Since Elijah began Kindergarten, our house has become overrun with paper. Our first floor resembles that of a hoarder. With teetering piles of handmade books titled “N” and stacks of cafeteria menus featuring delights such as “Bosco Stick” and “Goldfish Bun.”
Somewhere in this menagerie of pulp, we discovered an invitation to “Literary Night.” Judging by the books Eli brings home (“N”), I didn’t think this would involve the Melville’s exploration of sexual identity in “Moby Dick.” But I had the good fortune of not working late, so I joined in.
After sizing up our parental competition and determining we were the coolest (Callie and Liddy’s dad was there, a close second) we took our tiny seats next to Elijah.
After explaining some important keys to helping our son learn to read or something, his teacher gave each family an assignment. On a big piece of paper, we were instructed to make a drawing of our family, plus our favorite foods, our favorite places to visit and our favorite activities.
After drawing all of us including a pretty dead on Grover, we talked to Elijah about the other topics.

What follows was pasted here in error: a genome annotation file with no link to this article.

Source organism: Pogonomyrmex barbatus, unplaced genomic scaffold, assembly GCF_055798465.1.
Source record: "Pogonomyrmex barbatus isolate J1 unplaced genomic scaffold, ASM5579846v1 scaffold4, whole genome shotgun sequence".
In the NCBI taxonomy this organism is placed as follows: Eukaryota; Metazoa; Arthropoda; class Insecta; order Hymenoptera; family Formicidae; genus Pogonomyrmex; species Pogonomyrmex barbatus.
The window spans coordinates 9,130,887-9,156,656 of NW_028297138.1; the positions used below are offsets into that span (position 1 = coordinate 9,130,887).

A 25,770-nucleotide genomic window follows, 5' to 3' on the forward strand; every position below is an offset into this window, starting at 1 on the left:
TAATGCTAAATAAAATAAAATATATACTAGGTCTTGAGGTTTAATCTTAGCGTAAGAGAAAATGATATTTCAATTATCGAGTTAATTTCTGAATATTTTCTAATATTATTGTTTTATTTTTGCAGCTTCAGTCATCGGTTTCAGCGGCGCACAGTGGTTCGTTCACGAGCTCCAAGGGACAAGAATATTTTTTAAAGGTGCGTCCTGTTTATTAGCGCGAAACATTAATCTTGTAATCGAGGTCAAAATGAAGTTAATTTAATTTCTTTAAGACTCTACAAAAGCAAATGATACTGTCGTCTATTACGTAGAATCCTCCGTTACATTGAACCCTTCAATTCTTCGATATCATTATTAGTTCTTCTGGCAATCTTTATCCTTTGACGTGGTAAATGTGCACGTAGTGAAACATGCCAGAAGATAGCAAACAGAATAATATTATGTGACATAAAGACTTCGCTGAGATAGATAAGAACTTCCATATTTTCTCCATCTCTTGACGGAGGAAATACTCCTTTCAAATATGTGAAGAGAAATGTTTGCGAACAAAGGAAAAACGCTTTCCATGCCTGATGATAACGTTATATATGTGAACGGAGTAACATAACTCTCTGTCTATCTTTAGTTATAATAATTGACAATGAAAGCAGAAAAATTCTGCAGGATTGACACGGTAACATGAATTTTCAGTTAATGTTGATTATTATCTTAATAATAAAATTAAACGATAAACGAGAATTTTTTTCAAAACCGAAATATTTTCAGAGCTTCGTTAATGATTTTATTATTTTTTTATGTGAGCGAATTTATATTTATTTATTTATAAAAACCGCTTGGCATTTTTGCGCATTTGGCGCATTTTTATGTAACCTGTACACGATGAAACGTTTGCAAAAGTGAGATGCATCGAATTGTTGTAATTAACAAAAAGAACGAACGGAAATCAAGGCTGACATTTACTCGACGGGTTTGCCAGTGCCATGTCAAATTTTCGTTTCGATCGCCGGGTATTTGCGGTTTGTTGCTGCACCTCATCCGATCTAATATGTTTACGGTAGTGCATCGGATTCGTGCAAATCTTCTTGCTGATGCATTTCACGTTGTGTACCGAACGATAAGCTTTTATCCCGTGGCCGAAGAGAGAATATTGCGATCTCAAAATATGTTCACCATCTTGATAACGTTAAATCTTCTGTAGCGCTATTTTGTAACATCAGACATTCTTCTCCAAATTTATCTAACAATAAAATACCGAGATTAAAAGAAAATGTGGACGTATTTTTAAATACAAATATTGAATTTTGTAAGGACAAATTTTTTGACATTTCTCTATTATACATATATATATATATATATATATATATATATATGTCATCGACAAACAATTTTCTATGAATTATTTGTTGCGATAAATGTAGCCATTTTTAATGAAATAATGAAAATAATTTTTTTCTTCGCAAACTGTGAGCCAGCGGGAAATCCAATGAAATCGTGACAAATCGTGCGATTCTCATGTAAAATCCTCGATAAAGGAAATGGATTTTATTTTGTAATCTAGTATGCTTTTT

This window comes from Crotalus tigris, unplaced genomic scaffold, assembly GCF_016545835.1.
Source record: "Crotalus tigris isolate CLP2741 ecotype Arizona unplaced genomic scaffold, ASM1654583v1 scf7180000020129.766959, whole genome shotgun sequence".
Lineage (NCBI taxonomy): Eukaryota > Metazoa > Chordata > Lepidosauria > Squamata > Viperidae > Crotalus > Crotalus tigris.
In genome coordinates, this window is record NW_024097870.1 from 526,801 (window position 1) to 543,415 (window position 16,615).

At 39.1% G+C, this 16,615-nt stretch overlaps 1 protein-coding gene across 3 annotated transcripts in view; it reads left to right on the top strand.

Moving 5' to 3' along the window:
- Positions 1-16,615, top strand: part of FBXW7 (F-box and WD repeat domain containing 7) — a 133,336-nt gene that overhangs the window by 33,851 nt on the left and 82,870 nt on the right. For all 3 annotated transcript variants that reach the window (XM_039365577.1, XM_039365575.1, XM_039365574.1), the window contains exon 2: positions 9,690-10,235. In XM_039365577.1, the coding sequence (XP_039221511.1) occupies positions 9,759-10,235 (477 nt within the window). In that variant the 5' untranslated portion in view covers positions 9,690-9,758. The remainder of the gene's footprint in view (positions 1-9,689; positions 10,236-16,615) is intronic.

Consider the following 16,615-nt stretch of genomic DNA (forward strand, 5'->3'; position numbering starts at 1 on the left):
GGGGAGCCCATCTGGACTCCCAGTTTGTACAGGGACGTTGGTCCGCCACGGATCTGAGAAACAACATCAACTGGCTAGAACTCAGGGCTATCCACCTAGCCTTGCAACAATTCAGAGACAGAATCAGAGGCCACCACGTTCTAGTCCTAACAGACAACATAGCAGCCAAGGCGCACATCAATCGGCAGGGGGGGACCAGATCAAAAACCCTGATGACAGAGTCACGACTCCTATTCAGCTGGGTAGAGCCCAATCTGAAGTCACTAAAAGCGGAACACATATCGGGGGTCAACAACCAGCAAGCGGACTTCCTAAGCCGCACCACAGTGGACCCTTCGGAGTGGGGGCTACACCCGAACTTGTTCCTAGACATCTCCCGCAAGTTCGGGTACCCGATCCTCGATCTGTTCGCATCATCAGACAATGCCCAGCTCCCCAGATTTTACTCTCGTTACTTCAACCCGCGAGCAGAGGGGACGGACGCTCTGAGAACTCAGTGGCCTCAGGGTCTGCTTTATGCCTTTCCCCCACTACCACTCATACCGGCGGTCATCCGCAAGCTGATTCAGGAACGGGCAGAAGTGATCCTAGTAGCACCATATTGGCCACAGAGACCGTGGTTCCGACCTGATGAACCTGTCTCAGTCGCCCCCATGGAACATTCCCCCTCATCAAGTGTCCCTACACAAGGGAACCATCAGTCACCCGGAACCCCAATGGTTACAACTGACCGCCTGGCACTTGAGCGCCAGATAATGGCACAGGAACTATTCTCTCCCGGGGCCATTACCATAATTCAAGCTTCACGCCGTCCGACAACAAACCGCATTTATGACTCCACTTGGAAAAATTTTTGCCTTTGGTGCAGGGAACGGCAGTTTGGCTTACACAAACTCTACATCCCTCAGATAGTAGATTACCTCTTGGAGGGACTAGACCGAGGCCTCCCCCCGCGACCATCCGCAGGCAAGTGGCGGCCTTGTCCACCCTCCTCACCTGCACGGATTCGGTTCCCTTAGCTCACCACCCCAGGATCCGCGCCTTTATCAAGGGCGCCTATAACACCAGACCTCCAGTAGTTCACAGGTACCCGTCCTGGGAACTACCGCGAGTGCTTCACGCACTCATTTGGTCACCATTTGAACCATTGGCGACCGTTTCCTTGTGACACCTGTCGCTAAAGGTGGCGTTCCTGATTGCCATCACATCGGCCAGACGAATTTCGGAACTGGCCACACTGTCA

We decided to depict the fictionalized version of our family, The Harmons. The Harmons did not include 4 hours of TV in the activity section. The Harmons also eat a ton of vegetables and go for breakfast every weekend with the poor.
Elijah got bored and decided to quiz the other kids at the table about their activities. Our area of the classroom quickly turned into “Latenight with Elijah Hamann.” He conducted his interviews with the grace and wit of an early David Letterman. “Mmhmm. Tell me more about this bike riding. I mean, it is great or what?”
Eventually, the students gave a little presentation to the class about their family. I quickly discovered Eli’s class was filled with really great kids who did masterful jobs of lying about what their families do. Much like the Harmons.